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Antony and Cleopatra’s epic love

Shakespeare by the Sea works its usual magic to makes the classic four-hour, 50-plus character play its own.


SBTS’ production features the 16-person company representing the original’s dozens of roles. - PETER SARTY
  • Peter Sarty
  • SBTS’ production features the 16-person company representing the original’s dozens of roles.

A slice of history and an epic love story combine to make Antony and Cleopatra spellbinding theatre, says Shakespeare By The Sea's co-artistic director Elizabeth Murphy.

"People have an amazing familiarity with this story," she says, as the cast and crew begin to trickle into the Park Place Theatre space to begin a day of rehearsal for the show, which opens Friday, August 7. "So many people have seen the movie version with Elizabeth Taylor and Richard Burton."

And while the movie version and Shakespeare's version are not identical, the story of power and passion and all-encompassing love is common to both.

Murphy, who is directing this production, has dreamed of staging Antony and Cleopatra for several years, but there were challenges to address:  the four-hour piece had to be edited down to two, and many of the 50-plus characters combined so they could be played by the company's 16 actors.

The titular characters are played by well-known local actors Christian Murray and Geneviève Steele. Murphy says one reason she cast them was because they're close to the ages that Antony and Cleopatra would have been. "A baby can't play these roles," she says with a wry chuckle.

"Antony is a powerful man, but he represents the old way of doing things," says Murray. "He's a warrior in a time when empires are changing and strategy is what matters.  Plus he's aging, although he doesn't want to face that. He creaks a bit after battle."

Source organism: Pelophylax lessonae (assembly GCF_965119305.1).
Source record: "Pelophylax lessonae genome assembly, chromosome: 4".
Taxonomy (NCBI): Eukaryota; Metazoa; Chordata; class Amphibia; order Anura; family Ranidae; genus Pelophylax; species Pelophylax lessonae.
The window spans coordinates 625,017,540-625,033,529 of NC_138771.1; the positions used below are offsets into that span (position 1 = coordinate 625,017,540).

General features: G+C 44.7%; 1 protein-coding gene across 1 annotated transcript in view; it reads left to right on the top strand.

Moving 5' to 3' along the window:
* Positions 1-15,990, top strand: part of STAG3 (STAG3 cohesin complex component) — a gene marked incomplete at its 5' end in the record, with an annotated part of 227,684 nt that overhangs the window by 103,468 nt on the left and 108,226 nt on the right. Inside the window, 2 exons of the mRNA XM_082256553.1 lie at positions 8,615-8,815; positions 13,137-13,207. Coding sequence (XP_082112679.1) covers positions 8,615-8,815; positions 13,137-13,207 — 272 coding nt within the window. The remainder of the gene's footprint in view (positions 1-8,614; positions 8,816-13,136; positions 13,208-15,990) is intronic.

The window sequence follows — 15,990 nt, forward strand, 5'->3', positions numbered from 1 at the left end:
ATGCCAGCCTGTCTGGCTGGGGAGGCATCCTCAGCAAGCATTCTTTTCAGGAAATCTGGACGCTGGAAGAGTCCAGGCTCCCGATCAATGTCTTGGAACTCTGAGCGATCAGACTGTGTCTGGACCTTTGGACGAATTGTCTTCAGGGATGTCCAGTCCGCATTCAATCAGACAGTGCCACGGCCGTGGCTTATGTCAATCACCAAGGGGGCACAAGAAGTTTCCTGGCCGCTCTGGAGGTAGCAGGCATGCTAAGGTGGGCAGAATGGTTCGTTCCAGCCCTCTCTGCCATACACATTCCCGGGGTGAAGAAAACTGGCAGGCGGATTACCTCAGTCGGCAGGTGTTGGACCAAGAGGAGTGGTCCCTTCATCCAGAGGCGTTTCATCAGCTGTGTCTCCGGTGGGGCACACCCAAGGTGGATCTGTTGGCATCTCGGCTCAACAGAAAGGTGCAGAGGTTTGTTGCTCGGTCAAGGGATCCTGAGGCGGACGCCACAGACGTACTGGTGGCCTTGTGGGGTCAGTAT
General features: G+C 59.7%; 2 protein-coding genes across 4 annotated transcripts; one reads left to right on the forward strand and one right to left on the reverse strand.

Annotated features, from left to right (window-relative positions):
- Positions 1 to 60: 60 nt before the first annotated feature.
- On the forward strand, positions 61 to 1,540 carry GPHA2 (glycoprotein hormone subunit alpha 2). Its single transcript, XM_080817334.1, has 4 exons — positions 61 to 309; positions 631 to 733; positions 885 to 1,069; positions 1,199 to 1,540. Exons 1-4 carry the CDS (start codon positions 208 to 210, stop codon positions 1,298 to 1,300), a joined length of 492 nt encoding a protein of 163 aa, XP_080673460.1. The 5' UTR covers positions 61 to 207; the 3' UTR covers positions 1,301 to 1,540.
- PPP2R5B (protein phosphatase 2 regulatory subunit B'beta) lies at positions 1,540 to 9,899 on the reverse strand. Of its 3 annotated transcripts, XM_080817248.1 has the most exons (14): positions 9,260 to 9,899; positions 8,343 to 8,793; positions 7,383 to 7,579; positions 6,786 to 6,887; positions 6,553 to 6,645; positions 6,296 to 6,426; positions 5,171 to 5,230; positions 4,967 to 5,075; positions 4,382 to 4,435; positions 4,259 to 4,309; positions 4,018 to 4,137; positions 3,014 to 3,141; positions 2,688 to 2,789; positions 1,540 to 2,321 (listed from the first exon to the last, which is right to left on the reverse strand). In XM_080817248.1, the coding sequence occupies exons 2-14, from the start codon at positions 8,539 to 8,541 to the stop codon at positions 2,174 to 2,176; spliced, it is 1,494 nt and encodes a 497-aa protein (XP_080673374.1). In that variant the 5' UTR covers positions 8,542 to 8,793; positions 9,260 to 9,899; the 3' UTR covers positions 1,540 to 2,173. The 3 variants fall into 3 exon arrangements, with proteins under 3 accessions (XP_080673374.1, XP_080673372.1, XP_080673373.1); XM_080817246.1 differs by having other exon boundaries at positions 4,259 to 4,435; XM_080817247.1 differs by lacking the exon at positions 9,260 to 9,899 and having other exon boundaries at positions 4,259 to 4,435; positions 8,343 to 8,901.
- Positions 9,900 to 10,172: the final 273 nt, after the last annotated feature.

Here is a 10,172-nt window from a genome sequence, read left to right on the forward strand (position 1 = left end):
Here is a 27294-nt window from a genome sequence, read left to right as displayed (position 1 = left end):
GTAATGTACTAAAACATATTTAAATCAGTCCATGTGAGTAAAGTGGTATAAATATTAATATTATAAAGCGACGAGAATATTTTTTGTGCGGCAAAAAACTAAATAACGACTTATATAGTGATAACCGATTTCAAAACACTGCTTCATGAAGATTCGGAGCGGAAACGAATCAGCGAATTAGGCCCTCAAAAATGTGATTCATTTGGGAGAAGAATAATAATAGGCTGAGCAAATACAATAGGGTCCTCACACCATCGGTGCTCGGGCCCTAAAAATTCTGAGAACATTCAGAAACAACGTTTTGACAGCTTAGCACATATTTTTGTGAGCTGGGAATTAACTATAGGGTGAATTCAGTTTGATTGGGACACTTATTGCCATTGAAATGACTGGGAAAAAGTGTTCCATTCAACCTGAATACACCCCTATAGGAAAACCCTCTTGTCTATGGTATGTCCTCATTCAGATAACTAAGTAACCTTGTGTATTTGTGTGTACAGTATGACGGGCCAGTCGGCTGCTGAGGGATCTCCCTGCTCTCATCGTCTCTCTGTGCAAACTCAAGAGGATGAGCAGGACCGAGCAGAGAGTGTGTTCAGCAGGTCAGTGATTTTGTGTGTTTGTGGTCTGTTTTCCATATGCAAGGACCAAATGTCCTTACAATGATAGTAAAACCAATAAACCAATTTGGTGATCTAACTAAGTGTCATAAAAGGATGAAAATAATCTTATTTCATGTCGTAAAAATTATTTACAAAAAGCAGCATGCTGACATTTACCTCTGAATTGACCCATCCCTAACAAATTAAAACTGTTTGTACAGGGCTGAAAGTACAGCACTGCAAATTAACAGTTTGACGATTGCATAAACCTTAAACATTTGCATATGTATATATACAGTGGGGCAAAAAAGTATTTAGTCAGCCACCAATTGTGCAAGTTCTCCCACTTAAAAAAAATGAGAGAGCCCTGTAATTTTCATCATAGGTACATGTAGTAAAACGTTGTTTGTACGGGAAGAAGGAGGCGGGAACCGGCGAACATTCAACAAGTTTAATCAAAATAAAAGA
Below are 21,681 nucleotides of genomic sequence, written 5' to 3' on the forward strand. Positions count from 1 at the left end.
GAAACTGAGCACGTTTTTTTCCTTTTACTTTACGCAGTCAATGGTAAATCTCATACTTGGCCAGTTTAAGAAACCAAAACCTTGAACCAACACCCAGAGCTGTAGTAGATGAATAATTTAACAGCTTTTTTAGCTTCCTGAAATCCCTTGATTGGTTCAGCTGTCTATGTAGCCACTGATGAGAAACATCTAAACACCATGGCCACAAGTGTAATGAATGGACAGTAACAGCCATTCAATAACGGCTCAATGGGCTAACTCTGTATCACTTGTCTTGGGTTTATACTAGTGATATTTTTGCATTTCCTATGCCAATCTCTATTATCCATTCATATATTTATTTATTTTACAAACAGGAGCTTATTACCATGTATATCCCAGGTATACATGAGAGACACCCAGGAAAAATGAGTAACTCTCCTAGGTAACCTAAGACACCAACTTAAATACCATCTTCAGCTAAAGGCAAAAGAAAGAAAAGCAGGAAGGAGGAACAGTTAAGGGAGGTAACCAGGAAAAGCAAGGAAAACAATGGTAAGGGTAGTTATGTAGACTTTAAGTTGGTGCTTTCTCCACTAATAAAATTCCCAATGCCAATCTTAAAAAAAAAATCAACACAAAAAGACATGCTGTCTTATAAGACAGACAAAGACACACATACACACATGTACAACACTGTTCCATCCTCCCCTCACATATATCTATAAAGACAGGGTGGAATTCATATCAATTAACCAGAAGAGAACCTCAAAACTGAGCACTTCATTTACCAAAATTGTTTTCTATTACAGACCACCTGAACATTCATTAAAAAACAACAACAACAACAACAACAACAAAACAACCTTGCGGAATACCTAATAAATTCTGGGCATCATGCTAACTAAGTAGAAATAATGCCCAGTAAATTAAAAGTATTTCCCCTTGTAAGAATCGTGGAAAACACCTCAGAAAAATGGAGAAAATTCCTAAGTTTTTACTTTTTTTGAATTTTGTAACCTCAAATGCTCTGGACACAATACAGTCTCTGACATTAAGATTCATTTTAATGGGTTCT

Murray describes Shakespeare's Mark Antony as a complex character completely besotted by the mercurial Cleopatra. He sees echoes of King Lear in Antony's eventual disintegration, and shadows of Hamlet's madness.

The role of Cleopatra is considered one of the great parts for actresses, and for Steele, who recently gave birth, it's doubly sweet. "I can't think of another job where I could be nursing my baby while I work," she says of bringing her two-month-old to rehearsal.

Steele says no one would describe Shakespeare's Cleopatra as unselfish, but she's a true survivor who is willing to do whatever is needed to get what she wants: "She's a fascinating character who turns on a dime."

Cleopatra's bewitching ways ignite an enduring and ultimately fatal passion in Mark Antony, but Steele says the love between the two was definitely mutual. "Cleopatra, as powerful as she is, has a speech about being just a woman in love," she says. "She gives up a lot for her love."

Antony and Cleopatra is one of three shows in SBTS' 2015 summer season. The family-friendly musical comedy Sleeping Beauty and the ever-popular Midsummer Night's Dream have been running since the beginning of the summer. And despite a soggy July, attendance numbers have been good.

"We are definitely missing our indoor rain space," says Murphy, referring to the Park Place Theatre, rendered unusable after a fire last year.  "But when the sun actually does come out, people are flocking to the shows."

Antony and Cleopatra
August 7-September 4
Cambridge Battery, Point Pleasant Park

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